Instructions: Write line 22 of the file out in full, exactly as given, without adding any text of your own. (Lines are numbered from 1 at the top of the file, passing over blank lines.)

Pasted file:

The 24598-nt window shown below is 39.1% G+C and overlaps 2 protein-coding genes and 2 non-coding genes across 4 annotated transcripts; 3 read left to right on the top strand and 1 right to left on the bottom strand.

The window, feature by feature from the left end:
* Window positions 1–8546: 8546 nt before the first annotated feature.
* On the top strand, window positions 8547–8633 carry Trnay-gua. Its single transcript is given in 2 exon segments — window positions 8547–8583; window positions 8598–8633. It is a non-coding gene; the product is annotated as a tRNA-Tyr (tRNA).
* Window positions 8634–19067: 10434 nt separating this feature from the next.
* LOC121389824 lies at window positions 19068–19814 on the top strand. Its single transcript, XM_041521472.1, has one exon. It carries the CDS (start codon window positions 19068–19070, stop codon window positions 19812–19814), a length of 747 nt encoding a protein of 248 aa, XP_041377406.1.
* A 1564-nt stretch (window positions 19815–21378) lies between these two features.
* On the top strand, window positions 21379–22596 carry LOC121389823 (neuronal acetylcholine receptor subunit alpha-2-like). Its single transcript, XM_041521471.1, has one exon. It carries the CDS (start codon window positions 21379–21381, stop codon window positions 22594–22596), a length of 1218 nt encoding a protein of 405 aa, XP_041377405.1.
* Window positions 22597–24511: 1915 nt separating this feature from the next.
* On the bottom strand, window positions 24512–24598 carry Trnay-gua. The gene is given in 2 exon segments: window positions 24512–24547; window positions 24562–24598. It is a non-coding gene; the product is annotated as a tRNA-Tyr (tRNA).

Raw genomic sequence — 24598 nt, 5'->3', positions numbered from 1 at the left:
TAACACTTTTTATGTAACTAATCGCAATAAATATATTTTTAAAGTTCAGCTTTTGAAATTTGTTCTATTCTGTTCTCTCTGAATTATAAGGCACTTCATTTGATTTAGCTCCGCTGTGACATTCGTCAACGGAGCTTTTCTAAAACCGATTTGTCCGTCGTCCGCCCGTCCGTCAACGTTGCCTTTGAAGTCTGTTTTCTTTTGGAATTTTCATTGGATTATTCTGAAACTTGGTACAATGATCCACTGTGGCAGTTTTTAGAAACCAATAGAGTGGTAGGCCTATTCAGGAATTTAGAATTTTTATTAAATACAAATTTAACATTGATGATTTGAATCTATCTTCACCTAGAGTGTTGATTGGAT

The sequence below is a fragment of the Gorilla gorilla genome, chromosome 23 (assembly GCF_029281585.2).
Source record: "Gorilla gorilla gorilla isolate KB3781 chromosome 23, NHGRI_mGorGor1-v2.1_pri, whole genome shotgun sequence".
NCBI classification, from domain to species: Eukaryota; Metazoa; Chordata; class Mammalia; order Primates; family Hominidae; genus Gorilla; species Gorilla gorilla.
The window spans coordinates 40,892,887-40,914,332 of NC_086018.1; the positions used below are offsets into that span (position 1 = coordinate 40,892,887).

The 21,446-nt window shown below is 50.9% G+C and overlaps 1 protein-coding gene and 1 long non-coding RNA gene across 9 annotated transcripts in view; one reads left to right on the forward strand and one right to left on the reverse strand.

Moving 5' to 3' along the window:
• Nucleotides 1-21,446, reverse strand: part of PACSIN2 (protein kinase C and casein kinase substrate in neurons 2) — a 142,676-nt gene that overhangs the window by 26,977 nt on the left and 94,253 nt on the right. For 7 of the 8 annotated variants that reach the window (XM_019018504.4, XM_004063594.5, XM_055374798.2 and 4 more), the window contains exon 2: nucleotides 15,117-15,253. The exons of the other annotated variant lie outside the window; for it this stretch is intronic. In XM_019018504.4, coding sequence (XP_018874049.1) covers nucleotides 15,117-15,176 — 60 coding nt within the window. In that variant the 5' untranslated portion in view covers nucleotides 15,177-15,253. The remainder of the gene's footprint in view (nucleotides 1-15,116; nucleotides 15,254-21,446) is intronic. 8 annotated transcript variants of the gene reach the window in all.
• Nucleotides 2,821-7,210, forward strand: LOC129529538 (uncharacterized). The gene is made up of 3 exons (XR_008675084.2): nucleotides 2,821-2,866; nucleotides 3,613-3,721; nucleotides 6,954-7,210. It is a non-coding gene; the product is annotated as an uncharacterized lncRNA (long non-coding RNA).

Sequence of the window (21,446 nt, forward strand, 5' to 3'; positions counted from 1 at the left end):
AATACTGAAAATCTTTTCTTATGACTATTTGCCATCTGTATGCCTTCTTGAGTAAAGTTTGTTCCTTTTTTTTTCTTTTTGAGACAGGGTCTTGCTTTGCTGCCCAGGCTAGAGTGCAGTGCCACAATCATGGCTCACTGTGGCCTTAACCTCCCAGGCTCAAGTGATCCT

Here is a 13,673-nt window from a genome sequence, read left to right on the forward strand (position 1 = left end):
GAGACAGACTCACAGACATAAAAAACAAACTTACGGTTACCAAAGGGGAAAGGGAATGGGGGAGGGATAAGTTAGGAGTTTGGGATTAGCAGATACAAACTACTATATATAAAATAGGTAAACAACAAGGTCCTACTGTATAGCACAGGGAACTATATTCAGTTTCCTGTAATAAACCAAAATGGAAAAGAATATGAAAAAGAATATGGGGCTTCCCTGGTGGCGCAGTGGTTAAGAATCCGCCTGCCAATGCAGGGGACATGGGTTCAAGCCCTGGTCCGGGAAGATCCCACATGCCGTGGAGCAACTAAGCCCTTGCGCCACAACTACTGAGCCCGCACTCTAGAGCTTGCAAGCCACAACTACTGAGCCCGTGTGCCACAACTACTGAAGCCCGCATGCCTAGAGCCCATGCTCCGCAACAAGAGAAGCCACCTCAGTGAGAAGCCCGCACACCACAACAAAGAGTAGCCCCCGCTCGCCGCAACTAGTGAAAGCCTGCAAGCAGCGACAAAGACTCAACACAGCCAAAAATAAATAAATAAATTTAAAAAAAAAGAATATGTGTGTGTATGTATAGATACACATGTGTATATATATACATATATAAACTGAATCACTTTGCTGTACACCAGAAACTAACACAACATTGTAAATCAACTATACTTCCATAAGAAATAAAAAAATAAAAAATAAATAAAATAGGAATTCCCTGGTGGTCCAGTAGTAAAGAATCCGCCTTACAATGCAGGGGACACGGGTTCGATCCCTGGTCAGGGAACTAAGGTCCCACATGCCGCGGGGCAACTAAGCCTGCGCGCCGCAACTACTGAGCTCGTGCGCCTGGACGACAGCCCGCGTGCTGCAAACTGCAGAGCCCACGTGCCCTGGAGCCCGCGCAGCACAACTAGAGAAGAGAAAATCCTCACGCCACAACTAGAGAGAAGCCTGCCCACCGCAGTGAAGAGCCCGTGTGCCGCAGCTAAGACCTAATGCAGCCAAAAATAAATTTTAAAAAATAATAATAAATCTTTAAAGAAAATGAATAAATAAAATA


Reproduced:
AATACTGAAAATCTTTTCTTATGACTATTTGCCATCTGTATGCCTTCTTGAGTAAAGTTTGTTCCTTTTTTTTTCTTTTTGAGACAGGGTCTTGCTTTGCTGCCCAGGCTAGAGTGCAGTGCCACAATCATGGCTCACTGTGGCCTTAACCTCCCAGGCTCAAGTGATCCT